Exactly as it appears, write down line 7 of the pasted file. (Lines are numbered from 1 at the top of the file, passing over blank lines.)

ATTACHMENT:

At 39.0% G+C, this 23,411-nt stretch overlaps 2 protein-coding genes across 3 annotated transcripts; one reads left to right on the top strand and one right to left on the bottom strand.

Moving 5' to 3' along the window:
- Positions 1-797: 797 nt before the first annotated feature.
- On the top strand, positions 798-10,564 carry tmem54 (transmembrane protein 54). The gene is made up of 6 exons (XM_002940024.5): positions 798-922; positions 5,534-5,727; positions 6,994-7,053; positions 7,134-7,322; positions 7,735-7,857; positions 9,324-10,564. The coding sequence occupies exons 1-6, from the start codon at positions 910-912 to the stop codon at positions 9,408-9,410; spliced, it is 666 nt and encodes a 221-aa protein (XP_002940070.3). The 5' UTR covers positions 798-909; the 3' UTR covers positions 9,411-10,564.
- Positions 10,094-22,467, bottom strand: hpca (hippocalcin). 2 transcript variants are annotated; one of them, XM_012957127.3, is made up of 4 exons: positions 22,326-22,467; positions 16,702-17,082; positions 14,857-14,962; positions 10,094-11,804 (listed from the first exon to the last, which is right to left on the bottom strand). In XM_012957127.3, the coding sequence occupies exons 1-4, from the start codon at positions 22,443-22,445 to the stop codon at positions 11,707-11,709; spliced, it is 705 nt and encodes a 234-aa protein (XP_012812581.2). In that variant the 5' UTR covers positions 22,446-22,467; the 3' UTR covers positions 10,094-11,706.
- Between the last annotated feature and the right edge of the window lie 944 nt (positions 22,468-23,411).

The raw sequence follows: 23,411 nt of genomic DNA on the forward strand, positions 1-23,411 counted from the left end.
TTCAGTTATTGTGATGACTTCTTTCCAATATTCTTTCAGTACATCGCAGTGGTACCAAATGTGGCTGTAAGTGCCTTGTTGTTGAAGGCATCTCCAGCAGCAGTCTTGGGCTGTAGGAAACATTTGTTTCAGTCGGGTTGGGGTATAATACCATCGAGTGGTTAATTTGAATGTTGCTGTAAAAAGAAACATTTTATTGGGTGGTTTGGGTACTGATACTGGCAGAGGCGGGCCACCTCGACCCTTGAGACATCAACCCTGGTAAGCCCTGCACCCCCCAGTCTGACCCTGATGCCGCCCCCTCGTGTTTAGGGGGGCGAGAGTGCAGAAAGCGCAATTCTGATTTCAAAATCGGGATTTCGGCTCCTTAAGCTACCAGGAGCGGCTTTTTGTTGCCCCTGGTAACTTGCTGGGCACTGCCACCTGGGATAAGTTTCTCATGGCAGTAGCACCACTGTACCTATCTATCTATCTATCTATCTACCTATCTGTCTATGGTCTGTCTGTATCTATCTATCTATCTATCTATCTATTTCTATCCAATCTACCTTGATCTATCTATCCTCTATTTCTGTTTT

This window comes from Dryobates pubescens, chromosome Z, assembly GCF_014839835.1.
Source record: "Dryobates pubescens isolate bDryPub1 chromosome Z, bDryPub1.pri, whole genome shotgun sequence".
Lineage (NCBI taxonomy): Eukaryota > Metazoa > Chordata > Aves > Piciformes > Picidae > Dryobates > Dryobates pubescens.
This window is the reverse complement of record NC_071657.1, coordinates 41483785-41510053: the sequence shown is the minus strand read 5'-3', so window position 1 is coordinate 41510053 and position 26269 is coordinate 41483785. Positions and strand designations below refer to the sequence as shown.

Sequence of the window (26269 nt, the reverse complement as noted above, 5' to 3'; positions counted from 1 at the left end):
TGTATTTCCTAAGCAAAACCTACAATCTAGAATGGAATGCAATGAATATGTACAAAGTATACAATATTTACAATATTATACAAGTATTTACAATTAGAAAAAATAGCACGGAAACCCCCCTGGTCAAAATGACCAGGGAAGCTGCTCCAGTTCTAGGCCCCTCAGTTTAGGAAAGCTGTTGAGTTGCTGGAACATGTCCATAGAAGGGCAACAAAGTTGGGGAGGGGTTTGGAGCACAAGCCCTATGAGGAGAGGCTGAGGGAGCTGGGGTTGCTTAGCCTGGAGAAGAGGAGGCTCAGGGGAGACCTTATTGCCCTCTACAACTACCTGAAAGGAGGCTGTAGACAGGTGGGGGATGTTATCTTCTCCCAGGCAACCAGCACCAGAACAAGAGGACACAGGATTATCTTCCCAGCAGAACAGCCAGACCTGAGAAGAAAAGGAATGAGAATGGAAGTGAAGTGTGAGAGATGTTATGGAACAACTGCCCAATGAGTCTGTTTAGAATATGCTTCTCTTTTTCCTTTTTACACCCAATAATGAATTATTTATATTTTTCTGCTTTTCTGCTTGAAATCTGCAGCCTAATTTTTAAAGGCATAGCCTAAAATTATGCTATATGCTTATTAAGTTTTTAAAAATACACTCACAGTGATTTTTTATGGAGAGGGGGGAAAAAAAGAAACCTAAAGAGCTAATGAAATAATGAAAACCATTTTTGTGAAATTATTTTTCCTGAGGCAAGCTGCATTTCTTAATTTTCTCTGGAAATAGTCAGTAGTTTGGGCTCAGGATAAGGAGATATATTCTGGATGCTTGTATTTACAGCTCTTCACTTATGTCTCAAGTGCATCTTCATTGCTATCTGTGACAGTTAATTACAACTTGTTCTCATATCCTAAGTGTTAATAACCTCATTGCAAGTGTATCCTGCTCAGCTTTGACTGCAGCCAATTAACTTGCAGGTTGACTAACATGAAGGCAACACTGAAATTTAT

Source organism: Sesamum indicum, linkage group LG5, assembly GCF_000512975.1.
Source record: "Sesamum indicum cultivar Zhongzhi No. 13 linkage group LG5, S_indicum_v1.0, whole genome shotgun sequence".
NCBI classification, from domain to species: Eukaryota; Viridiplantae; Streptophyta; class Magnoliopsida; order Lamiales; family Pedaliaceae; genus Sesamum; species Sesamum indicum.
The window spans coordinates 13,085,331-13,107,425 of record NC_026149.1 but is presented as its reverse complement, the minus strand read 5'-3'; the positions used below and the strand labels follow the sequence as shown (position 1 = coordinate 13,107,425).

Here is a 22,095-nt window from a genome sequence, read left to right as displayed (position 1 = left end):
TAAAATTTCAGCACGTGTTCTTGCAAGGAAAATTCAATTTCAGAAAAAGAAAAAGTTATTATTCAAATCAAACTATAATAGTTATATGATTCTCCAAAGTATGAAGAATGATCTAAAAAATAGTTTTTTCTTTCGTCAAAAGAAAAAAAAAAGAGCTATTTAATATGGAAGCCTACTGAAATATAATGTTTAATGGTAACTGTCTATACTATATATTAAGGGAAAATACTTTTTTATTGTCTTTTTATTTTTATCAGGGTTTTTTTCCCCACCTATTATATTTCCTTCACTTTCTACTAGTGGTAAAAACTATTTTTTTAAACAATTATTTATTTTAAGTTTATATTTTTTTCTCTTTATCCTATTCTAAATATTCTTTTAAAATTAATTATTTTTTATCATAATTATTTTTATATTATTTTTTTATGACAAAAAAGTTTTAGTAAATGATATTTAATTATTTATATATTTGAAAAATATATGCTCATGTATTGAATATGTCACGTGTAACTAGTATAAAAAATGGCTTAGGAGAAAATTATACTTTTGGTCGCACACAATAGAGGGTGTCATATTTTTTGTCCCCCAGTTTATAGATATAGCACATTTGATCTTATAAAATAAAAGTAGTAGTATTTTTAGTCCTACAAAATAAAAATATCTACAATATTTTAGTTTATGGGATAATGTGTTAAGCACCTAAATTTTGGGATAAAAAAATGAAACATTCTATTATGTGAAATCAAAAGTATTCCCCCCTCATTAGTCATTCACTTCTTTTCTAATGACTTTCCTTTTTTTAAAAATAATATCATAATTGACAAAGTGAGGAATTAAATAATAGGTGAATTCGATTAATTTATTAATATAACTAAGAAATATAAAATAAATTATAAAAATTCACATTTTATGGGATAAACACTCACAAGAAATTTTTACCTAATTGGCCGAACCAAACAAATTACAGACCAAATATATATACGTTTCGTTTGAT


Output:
The raw sequence follows: 23,411 nt of genomic DNA on the forward strand, positions 1-23,411 counted from the left end.